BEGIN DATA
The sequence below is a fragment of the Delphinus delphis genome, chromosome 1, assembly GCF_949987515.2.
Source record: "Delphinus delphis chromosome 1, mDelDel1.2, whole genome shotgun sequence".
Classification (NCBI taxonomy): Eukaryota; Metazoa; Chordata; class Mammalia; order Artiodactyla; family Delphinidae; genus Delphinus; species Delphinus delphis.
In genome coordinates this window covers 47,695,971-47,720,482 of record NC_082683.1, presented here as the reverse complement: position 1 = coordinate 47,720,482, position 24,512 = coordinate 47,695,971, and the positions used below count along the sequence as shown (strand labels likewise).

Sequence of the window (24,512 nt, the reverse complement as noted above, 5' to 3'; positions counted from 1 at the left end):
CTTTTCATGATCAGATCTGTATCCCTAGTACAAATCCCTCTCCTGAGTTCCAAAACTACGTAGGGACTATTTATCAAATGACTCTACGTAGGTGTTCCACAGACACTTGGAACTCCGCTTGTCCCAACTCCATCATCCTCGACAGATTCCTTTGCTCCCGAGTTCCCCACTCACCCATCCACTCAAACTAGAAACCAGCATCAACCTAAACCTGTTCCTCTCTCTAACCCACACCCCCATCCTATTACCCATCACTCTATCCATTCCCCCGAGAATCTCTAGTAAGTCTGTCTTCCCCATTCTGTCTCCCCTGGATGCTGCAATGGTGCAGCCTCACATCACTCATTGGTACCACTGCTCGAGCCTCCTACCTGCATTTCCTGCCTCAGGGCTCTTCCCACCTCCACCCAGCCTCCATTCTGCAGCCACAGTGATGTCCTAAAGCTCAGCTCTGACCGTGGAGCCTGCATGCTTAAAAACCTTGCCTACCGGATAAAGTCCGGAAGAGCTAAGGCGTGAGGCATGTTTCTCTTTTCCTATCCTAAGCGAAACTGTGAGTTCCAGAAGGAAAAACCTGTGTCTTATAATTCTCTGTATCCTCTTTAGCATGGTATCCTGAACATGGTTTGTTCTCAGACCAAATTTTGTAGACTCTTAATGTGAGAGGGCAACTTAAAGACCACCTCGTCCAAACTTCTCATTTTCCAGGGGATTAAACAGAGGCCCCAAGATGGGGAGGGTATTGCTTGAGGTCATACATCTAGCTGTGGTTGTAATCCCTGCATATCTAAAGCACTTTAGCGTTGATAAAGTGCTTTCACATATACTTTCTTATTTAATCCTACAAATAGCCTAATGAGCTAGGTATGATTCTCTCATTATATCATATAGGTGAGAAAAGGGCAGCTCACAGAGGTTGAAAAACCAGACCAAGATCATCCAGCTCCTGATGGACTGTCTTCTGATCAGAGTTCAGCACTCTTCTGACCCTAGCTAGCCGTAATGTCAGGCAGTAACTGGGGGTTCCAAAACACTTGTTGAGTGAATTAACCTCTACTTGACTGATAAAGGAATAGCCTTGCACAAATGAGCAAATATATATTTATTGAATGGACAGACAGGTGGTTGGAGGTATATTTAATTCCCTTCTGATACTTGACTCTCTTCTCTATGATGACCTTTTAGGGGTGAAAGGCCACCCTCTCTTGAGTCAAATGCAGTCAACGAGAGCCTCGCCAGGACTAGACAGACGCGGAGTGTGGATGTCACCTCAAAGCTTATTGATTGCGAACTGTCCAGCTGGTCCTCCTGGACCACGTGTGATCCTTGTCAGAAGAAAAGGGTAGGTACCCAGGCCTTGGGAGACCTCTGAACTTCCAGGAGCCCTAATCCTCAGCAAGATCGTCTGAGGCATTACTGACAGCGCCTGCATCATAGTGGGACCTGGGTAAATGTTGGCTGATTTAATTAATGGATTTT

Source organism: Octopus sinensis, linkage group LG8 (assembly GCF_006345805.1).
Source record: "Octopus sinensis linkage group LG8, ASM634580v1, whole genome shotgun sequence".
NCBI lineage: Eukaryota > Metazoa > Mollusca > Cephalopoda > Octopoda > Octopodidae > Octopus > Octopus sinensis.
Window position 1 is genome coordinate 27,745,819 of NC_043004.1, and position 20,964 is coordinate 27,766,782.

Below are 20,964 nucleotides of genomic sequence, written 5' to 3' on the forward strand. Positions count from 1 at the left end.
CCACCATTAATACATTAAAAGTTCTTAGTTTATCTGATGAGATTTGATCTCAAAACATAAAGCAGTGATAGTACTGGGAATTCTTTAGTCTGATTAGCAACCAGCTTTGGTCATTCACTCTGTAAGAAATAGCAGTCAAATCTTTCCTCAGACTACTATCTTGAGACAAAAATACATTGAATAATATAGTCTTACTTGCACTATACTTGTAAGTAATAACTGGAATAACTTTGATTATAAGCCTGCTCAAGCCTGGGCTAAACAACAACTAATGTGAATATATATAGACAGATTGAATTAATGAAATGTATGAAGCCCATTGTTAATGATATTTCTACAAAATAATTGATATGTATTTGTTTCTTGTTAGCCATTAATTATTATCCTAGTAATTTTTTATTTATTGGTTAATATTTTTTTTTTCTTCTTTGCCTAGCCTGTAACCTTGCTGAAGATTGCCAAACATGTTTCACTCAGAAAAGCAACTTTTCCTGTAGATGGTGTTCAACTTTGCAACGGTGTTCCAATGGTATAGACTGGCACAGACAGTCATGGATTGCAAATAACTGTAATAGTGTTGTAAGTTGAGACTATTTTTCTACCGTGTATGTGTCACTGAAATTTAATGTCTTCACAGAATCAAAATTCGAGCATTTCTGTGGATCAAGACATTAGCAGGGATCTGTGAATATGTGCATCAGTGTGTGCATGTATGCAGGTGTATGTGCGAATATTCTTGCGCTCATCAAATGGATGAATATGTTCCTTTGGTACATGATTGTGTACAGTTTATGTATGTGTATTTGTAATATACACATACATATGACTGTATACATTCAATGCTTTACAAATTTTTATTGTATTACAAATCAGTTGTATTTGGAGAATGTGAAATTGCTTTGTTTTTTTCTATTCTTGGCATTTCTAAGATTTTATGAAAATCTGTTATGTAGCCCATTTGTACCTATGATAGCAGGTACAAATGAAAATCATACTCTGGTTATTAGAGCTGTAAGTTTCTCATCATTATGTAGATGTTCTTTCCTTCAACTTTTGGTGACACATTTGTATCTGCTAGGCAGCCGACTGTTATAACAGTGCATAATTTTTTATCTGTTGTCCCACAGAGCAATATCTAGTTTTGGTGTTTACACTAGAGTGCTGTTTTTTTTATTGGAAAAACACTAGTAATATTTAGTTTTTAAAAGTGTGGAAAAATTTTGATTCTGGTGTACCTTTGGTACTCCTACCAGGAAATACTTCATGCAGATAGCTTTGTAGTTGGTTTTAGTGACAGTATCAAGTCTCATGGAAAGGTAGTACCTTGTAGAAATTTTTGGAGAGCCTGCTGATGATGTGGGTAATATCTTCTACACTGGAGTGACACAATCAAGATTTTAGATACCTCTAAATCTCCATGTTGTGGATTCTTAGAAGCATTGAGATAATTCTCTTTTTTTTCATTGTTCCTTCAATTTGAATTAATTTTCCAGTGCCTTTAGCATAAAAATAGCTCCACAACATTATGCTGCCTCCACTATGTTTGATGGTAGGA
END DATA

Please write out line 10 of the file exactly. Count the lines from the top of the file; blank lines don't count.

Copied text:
Window position 1 is genome coordinate 27,745,819 of NC_043004.1, and position 20,964 is coordinate 27,766,782.